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Please use this identifier to cite or link to this item: http://hdl.handle.net/10059/687
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Title: Storytelling through blogging: a knowledge management and therapeutic tool in policing.
Authors: Burnett, Simon
Pedersen, Sarah
Smith, Robert
Issue Date: 2011
Publisher: The Scottish Institute for Policing Research.
Citation: BURNETT, S., PEDERSEN, S. and SMITH, R., 2011. Storytelling through blogging: a knowledge management and therapeutic tool in policing. SIPR Research Summary.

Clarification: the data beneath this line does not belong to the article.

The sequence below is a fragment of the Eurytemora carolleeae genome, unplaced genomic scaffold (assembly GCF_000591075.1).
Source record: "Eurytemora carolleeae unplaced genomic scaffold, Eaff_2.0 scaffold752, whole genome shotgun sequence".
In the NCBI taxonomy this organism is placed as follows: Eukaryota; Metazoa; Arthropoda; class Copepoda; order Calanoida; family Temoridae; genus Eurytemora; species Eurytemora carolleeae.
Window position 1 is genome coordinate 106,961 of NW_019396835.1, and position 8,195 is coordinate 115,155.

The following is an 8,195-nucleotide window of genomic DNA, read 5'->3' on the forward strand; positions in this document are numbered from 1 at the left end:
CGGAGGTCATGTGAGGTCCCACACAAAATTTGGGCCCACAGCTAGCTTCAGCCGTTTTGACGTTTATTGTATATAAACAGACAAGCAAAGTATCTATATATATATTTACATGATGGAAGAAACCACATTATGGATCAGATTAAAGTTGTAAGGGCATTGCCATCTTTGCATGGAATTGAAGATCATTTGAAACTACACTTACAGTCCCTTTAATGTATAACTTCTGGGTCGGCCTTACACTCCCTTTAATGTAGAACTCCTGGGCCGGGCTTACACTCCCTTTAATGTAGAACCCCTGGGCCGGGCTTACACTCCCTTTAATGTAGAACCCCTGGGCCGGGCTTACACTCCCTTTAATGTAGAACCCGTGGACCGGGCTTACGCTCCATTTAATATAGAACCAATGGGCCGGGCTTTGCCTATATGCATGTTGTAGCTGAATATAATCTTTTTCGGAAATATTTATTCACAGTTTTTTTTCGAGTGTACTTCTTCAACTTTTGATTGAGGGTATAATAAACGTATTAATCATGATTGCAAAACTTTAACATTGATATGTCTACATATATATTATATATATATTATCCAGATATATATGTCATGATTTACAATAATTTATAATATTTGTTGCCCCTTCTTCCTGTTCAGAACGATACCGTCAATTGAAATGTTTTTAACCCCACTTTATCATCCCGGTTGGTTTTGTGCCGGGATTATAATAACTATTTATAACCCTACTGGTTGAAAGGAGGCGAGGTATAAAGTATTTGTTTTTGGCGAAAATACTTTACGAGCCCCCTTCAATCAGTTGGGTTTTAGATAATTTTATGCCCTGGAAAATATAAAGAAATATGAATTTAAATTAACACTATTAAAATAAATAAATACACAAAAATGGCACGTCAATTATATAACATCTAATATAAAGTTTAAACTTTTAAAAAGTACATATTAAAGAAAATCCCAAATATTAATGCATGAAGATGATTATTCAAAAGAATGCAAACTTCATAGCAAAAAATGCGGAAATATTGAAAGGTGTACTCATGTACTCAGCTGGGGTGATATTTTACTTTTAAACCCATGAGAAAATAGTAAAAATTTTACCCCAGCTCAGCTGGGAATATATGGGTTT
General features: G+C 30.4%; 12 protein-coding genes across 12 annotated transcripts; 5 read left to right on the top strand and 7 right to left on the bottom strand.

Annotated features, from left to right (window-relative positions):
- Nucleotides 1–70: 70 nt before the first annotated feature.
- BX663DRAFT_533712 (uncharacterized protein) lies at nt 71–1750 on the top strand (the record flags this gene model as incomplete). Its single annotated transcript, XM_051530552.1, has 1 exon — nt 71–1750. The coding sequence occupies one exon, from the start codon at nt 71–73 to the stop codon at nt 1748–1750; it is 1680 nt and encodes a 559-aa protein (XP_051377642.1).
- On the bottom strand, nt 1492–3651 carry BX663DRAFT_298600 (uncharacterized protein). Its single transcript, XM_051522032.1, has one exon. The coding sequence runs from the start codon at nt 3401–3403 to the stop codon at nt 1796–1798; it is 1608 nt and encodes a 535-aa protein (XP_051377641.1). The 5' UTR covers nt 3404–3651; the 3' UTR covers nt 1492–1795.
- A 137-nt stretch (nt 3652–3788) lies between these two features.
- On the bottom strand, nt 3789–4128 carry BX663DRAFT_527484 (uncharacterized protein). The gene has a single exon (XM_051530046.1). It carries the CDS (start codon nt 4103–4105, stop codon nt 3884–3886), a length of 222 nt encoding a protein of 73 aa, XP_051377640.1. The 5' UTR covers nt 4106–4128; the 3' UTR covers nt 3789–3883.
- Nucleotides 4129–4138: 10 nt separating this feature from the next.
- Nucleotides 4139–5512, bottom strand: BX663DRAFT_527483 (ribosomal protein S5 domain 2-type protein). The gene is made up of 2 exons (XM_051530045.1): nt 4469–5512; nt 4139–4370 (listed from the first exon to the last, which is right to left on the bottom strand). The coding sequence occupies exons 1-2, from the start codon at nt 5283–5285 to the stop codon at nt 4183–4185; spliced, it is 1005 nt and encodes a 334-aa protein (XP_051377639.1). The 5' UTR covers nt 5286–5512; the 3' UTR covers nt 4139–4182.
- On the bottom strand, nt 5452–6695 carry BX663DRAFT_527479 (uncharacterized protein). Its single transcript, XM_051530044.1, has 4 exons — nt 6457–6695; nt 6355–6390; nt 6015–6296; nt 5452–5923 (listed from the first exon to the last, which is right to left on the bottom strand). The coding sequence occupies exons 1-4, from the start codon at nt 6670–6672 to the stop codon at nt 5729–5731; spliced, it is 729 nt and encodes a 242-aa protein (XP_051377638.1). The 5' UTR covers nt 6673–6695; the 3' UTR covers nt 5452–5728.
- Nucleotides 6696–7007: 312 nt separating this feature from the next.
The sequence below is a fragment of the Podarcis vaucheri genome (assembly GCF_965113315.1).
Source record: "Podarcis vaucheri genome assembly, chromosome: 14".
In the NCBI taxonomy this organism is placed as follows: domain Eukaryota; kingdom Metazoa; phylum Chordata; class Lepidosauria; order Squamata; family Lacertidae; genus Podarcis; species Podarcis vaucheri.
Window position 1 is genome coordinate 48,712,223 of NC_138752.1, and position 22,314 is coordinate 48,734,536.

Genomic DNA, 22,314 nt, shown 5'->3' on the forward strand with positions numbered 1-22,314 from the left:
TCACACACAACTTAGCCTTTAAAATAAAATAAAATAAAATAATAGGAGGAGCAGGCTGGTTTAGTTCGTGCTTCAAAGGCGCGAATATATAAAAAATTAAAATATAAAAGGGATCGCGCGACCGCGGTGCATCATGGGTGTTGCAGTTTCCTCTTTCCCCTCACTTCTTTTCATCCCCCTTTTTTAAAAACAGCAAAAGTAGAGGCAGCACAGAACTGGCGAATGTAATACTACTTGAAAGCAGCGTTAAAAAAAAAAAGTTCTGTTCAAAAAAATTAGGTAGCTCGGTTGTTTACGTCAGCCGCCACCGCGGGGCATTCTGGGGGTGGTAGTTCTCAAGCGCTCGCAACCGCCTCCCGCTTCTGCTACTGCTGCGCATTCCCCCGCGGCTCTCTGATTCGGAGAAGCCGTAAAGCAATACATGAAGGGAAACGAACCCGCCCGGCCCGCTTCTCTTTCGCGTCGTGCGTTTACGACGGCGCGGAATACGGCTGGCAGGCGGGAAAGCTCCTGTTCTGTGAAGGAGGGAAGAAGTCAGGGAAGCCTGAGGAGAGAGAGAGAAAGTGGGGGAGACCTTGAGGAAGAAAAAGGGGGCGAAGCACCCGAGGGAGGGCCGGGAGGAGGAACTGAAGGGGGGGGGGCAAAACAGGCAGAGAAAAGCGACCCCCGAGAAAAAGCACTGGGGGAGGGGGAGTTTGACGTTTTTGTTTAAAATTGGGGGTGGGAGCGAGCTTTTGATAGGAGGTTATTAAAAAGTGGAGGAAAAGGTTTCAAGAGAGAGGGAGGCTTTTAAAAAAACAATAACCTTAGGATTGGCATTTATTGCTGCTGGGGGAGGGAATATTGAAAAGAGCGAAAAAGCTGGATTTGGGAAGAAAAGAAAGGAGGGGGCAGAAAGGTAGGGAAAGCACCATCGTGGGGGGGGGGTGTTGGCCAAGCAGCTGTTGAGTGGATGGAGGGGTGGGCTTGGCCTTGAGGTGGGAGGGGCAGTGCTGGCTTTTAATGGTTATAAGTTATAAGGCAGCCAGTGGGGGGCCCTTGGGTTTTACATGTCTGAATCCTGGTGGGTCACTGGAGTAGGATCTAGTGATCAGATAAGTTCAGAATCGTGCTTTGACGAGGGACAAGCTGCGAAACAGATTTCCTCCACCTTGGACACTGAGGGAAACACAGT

Abstract: Narrative and storytelling play an important part in knowledge management in policing and criminal justice contexts. As probationary constables and young officers, officers learn the job from listening to the stories of others, and for this reason part of being a successful police officer is learning to be a competent storyteller. Officers learn to gather intelligence by listening to the stories, or whispers, of criminals and members of the public with whom they come into contact. They spend numerous hours on patrol swapping work stories with colleagues and learn to give narrated evidence in court. Policing is therefore a narrative-bounded activity. Stories enable people to share experiences and pass on what they know. Storytelling is therefore a useful way of capturing and sharing knowledge. Stories are told daily throughout an organisation in the corridor, over coffee, by e-mail or through social media. Indeed Ward and Sbarcea (2001) suggest that recently there has been an increase in stories as carriers of knowledge in organisations. Telling stories can also be a way of processing a particular experience, and can have therapeutic benefits for the storyteller. In this briefing paper, we report on a research project into the use of online blogging within a policing context that we are embarking on to investigate this exciting and under-researched area of policing studies and knowledge management. The aim of our project is to examine the current use of story-telling within the UK Police Service blogosphere. There are many blogs written by members of the emergency services. Such blogs appear to have three main functions: to educate the public (for example, on when to ring 999); to share the blogger’s experience with other professionals, thus sharing and managing knowledge and learning from other professionals’ comments; and to use the therapeutic side of blogging to work through difficult experiences encountered on the job. This aim will be achieved through the following objectives:- • To determine whether stories in blogs are an effective way of sharing and transferring knowledge and learning from experience. • To determine whether stories in blogs are an effective way of educating the public. • To identify how such storytelling and blogging can be used as a form of therapy by the blogger. • To identify the benefits/barriers to storytelling in blogs within the Police Services • To identify any differences between the sexes within such storytelling and blogging.
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